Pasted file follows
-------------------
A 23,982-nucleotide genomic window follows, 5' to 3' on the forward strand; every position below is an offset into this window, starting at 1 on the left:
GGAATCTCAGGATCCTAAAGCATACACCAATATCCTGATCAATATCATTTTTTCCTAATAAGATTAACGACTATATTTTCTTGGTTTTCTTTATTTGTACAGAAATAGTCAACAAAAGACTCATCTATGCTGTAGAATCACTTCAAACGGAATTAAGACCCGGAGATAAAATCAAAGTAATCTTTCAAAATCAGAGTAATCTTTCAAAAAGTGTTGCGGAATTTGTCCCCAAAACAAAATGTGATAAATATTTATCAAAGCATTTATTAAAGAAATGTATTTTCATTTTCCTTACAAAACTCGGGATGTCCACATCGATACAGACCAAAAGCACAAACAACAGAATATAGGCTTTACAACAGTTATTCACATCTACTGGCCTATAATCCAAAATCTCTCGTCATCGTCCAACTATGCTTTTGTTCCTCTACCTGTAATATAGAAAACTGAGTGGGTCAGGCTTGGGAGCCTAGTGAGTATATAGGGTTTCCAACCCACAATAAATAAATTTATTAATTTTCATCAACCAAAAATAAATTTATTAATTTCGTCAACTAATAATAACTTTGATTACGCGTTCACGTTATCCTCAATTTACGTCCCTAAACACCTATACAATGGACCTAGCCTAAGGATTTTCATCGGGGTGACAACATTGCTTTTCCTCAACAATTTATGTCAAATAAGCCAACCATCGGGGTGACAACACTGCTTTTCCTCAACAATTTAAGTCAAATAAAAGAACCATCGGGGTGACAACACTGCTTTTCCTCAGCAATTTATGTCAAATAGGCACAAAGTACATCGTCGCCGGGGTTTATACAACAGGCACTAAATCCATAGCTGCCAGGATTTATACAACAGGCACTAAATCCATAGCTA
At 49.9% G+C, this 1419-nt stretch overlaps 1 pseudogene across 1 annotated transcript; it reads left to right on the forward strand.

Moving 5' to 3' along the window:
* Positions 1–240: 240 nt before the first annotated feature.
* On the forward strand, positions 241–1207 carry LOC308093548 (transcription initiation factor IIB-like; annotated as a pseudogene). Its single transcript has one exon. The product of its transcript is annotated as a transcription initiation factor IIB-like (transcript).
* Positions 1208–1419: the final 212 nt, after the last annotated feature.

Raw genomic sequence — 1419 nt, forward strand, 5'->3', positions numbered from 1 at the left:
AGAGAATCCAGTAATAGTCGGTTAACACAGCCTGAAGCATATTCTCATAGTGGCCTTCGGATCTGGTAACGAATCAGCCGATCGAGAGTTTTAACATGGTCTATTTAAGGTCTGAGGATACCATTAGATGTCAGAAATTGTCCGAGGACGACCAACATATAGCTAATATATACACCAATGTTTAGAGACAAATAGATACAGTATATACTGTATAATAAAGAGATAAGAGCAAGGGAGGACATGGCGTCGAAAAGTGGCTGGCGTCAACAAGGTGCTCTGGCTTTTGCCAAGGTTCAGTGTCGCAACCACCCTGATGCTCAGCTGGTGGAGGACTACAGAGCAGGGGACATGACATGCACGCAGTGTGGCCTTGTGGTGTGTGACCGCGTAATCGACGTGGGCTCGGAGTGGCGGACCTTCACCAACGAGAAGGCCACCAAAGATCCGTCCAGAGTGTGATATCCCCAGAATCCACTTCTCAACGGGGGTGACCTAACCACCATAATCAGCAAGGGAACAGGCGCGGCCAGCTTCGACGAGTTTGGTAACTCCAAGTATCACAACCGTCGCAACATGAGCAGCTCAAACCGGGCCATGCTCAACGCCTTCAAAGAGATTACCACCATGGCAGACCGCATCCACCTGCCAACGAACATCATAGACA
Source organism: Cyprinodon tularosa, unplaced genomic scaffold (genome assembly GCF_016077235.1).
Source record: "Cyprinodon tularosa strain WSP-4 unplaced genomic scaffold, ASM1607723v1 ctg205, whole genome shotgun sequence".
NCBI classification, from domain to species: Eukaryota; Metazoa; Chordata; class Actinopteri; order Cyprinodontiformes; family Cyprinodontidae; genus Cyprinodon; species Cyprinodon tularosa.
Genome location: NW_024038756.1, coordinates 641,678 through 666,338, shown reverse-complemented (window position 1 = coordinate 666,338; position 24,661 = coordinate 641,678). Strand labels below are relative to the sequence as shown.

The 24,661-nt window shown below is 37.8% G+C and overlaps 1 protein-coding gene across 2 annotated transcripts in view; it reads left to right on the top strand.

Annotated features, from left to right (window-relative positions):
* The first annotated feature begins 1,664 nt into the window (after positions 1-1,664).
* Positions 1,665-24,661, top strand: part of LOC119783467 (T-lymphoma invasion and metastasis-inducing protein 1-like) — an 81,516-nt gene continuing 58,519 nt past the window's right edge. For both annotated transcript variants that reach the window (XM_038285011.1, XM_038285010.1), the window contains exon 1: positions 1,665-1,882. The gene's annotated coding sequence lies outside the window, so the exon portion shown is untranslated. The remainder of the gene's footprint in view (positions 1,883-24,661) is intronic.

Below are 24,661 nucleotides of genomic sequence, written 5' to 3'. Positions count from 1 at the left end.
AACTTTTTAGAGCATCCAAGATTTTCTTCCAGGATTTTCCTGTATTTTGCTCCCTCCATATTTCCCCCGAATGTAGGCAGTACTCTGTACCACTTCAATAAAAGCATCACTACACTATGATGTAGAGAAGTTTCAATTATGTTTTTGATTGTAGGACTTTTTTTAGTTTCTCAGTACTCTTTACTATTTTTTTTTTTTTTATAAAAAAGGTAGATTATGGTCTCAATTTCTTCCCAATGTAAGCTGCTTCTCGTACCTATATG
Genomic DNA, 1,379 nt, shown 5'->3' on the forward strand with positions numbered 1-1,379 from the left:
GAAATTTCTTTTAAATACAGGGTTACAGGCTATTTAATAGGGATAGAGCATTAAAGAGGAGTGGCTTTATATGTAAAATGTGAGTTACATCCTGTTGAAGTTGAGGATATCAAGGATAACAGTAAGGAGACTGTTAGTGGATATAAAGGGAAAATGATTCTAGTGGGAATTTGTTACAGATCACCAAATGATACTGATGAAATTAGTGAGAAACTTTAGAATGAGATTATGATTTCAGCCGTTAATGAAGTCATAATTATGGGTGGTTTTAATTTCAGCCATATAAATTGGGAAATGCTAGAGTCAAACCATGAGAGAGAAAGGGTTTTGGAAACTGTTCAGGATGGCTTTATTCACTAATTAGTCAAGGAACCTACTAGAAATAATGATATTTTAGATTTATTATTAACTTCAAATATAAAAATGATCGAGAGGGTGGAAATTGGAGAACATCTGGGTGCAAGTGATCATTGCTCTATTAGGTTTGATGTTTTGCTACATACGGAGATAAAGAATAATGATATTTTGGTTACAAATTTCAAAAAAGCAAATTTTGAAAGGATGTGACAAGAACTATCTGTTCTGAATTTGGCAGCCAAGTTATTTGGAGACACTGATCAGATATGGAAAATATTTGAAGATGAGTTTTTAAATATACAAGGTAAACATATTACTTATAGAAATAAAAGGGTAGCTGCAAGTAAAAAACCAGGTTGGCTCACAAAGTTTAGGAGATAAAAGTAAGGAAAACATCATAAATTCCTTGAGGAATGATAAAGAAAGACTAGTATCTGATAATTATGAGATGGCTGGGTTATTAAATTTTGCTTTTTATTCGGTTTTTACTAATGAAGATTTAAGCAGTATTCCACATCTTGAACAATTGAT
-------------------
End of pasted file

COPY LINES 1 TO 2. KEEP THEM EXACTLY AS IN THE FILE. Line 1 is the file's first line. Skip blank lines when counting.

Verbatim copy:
A 23,982-nucleotide genomic window follows, 5' to 3' on the forward strand; every position below is an offset into this window, starting at 1 on the left:
GGAATCTCAGGATCCTAAAGCATACACCAATATCCTGATCAATATCATTTTTTCCTAATAAGATTAACGACTATATTTTCTTGGTTTTCTTTATTTGTACAGAAATAGTCAACAAAAGACTCATCTATGCTGTAGAATCACTTCAAACGGAATTAAGACCCGGAGATAAAATCAAAGTAATCTTTCAAAATCAGAGTAATCTTTCAAAAAGTGTTGCGGAATTTGTCCCCAAAACAAAATGTGATAAATATTTATCAAAGCATTTATTAAAGAAATGTATTTTCATTTTCCTTACAAAACTCGGGATGTCCACATCGATACAGACCAAAAGCACAAACAACAGAATATAGGCTTTACAACAGTTATTCACATCTACTGGCCTATAATCCAAAATCTCTCGTCATCGTCCAACTATGCTTTTGTTCCTCTACCTGTAATATAGAAAACTGAGTGGGTCAGGCTTGGGAGCCTAGTGAGTATATAGGGTTTCCAACCCACAATAAATAAATTTATTAATTTTCATCAACCAAAAATAAATTTATTAATTTCGTCAACTAATAATAACTTTGATTACGCGTTCACGTTATCCTCAATTTACGTCCCTAAACACCTATACAATGGACCTAGCCTAAGGATTTTCATCGGGGTGACAACATTGCTTTTCCTCAACAATTTATGTCAAATAAGCCAACCATCGGGGTGACAACACTGCTTTTCCTCAACAATTTAAGTCAAATAAAAGAACCATCGGGGTGACAACACTGCTTTTCCTCAGCAATTTATGTCAAATAGGCACAAAGTACATCGTCGCCGGGGTTTATACAACAGGCACTAAATCCATAGCTGCCAGGATTTATACAACAGGCACTAAATCCATAGCTA